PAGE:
Equipping Writers for Success
The Writing Life
The Writing Life
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by Moira Allen
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Many writers dream of national syndication, but this is considerably harder to achieve, at least in the beginning. It's usually easiest to start by marketing your column to an ever-expanding list of newspapers until you've built enough of a following to justify a larger distribution.
"Self-syndication" simply means offering a column on a nonexclusive basis to several different publications that are not in direct competition with one another. The best place to start is with local and regional newspapers. Because the distribution of such newspapers is generally limited to a specific town, city, county or region, such a paper will not be concerned with the fact that your column also appears in the next county or even the next city.
Choose a Topic
You'll want to choose a subject that crosses regional boundaries or that can be sold to a variety of publications within a certain geographical area.
Some topics, such as health tips or parenting, are universal (or at least tend to work well within the bounds of your own country; other countries may have different health systems or different ideas about parenting). Other topics, however, tend to be more localized. If you're writing a gardening column, for example, you'll need to tailor it to the region you're familiar with, addressing the issues of climate, soil conditions, plant types, etc. that apply to that region. It would be difficult to sell a column on Northwest gardening tips to a newspaper in Arizona. The subject of your column, therefore, will often be the first consideration in determining where to market it.
The farther afield you choose to market your column, the less "commonplace" it should be. While you may be the only person writing about parenting for your home-town paper, thousands of other writers are covering this topic for other publications throughout the country. To break into a wider market, therefore, you'll need to develop a column that contributes something unique within the field -- something that will enable it to compete with other columns that address similar topics.
The same applies to "review" columns. Reviews of books, movies and music may cross regional boundaries (if you can create a compelling reason for an editor to buy your reviews rather than those of a local or nationally known reviewer). Reviews of restaurants and events, however, tend to be much more localized (though you might be able to pitch such a column to a travel page as a "destination" piece).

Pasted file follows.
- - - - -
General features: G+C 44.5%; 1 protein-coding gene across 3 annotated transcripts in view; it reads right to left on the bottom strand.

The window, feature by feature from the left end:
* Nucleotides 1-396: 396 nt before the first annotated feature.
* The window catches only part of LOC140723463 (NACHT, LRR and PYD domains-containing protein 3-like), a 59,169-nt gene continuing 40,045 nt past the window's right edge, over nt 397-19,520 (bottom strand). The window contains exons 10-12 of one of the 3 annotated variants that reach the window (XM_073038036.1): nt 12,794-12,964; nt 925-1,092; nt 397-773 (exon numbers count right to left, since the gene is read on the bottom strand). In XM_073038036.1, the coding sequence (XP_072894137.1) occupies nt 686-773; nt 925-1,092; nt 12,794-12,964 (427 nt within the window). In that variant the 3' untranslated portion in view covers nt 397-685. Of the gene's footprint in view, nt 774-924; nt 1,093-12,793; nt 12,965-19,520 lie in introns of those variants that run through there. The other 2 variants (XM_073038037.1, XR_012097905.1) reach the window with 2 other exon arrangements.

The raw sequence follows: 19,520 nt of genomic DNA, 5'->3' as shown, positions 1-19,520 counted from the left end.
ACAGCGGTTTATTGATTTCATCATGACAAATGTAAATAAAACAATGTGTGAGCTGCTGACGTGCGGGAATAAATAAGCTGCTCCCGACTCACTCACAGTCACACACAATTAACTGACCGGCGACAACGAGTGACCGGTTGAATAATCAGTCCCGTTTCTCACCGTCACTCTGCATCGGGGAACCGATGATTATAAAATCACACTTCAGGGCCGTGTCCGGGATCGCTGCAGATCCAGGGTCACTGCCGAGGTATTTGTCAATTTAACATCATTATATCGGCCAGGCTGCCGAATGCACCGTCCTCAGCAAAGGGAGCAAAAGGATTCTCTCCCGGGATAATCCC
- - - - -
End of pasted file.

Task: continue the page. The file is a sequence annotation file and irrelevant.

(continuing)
In short, don't waste too much time trying to export a column that has only a limited local value. Focus, instead, on ways that you can give your column a broader appeal -- or, consider launching an entirely new column that you can market to multiple publications from the start.
Select Your Markets
You might be amazed to discover how many local newspapers exist in your state or region. You can locate such newspapers through any of the dozens of electronic "newsstands" on the Web. You can get even more detailed information about many papers through the Gales Directory of Media Publications, which can be found in the reference section of your local library. While researching newspapers online is easier, Gales has the advantage of providing important information about circulation, frequency, and editorial staff. If you have decided, for example, that you only want to target newspapers that are distributed daily and have a circulation of over 20,000, you may wish to turn to Gales.
The Annual Editor & Publisher International Year Book, available in most libraries, lists addresses and editors of U.S. and Canadian daily newspapers, as well as alternative newspapers and specialty newspapers covering topics such as parenting, seniors, ethnic groups and real estate. The E&P Year Book also gives you valuable information on how often the newspaper is published (daily, weekly, bimonthly), its circulation figures, whether the paper has a Sunday magazine, and a list of the paper's weekly sections and special editions. Pre-screening newspapers by content and circulation is a wise precaution. You don't want to waste time or money submitting columns to weekly "shoppers," or papers that are clearly too small to have any budget for freelance (or at least non-local freelance) submissions. In addition, if a city or region is served by more than one newspaper, you won't want to submit to both simultaneously.
Some regions are served both by local papers and a larger state or big-city paper. Since you don't want your column to appear in both (or more accurately, your editors won't appreciate it if your column appears in both), you'll need to decide which to target first. This may not be as easy a decision as it sounds. While a big-city paper may pay more (and will reach a larger audience), it is also likely to demand more rights (or even all rights) -- and is also more likely to want to post your material on its Web site, which can further limit your ability to distribute that column elsewhere. Smaller papers, though often offering lower pay, may be less demanding of rights.
Define Your Terms
Your basic syndication submission package should include a simple description of the terms you are offering, including:
Rights are a key issue in self-syndicating a column. Indeed, you should start thinking about "rights" long before you consider self-syndication; you should think about this issue when you sell your very first column to your very first paper.
Markets of all types are placing increasing demands on writers for their rights. More and more publications (including small-town newspapers) want writers to sign over all rights to their columns, or even produce them as "work for hire" (which means that the newspaper owns the copyright to the material from the beginning). You may find that publications that pay as little as $10 to $50 per column still expect you to fork over all rights to that piece.
If you have any intention of selling your work elsewhere, you must ensure that you retain the rights to do so. Typically, you will want to offer a newspaper "one-time nonexclusive rights" to your column, perhaps with the guarantee that the column will not appear in a competing publication. An alternative is to offer "exclusive regional rights," and define exactly what is meant by "region." The region should be limited to the area of the newspaper's general readership; if the paper is read only in Yakima, Washington, for example, don't let it restrict you from selling the same column to another paper in Seattle or Tacoma.